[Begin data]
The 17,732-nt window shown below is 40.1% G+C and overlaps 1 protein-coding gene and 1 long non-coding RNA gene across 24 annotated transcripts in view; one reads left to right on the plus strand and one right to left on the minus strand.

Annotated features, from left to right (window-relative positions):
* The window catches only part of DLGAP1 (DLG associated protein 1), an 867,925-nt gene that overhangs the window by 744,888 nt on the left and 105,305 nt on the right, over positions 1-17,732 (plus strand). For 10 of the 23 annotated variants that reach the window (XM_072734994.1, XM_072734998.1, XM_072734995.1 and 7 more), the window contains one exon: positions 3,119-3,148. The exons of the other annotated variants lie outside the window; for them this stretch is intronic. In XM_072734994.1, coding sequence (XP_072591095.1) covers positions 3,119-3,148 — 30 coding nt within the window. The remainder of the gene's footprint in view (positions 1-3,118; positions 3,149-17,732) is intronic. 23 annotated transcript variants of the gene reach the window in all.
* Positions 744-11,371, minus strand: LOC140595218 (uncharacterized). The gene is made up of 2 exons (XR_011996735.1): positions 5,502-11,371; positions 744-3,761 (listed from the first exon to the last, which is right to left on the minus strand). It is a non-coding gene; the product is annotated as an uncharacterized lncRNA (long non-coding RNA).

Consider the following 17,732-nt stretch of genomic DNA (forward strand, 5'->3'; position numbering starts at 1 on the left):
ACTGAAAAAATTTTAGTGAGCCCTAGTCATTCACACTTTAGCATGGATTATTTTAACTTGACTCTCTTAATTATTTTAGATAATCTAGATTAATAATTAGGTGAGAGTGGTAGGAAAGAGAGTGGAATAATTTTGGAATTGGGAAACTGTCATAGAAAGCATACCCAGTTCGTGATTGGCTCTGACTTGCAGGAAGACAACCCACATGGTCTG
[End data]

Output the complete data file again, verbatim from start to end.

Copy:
The 17,732-nt window shown below is 40.1% G+C and overlaps 1 protein-coding gene and 1 long non-coding RNA gene across 24 annotated transcripts in view; one reads left to right on the plus strand and one right to left on the minus strand.

Annotated features, from left to right (window-relative positions):
* The window catches only part of DLGAP1 (DLG associated protein 1), an 867,925-nt gene that overhangs the window by 744,888 nt on the left and 105,305 nt on the right, over positions 1-17,732 (plus strand). For 10 of the 23 annotated variants that reach the window (XM_072734994.1, XM_072734998.1, XM_072734995.1 and 7 more), the window contains one exon: positions 3,119-3,148. The exons of the other annotated variants lie outside the window; for them this stretch is intronic. In XM_072734994.1, coding sequence (XP_072591095.1) covers positions 3,119-3,148 — 30 coding nt within the window. The remainder of the gene's footprint in view (positions 1-3,118; positions 3,149-17,732) is intronic. 23 annotated transcript variants of the gene reach the window in all.
* Positions 744-11,371, minus strand: LOC140595218 (uncharacterized). The gene is made up of 2 exons (XR_011996735.1): positions 5,502-11,371; positions 744-3,761 (listed from the first exon to the last, which is right to left on the minus strand). It is a non-coding gene; the product is annotated as an uncharacterized lncRNA (long non-coding RNA).

Consider the following 17,732-nt stretch of genomic DNA (forward strand, 5'->3'; position numbering starts at 1 on the left):
ACTGAAAAAATTTTAGTGAGCCCTAGTCATTCACACTTTAGCATGGATTATTTTAACTTGACTCTCTTAATTATTTTAGATAATCTAGATTAATAATTAGGTGAGAGTGGTAGGAAAGAGAGTGGAATAATTTTGGAATTGGGAAACTGTCATAGAAAGCATACCCAGTTCGTGATTGGCTCTGACTTGCAGGAAGACAACCCACATGGTCTG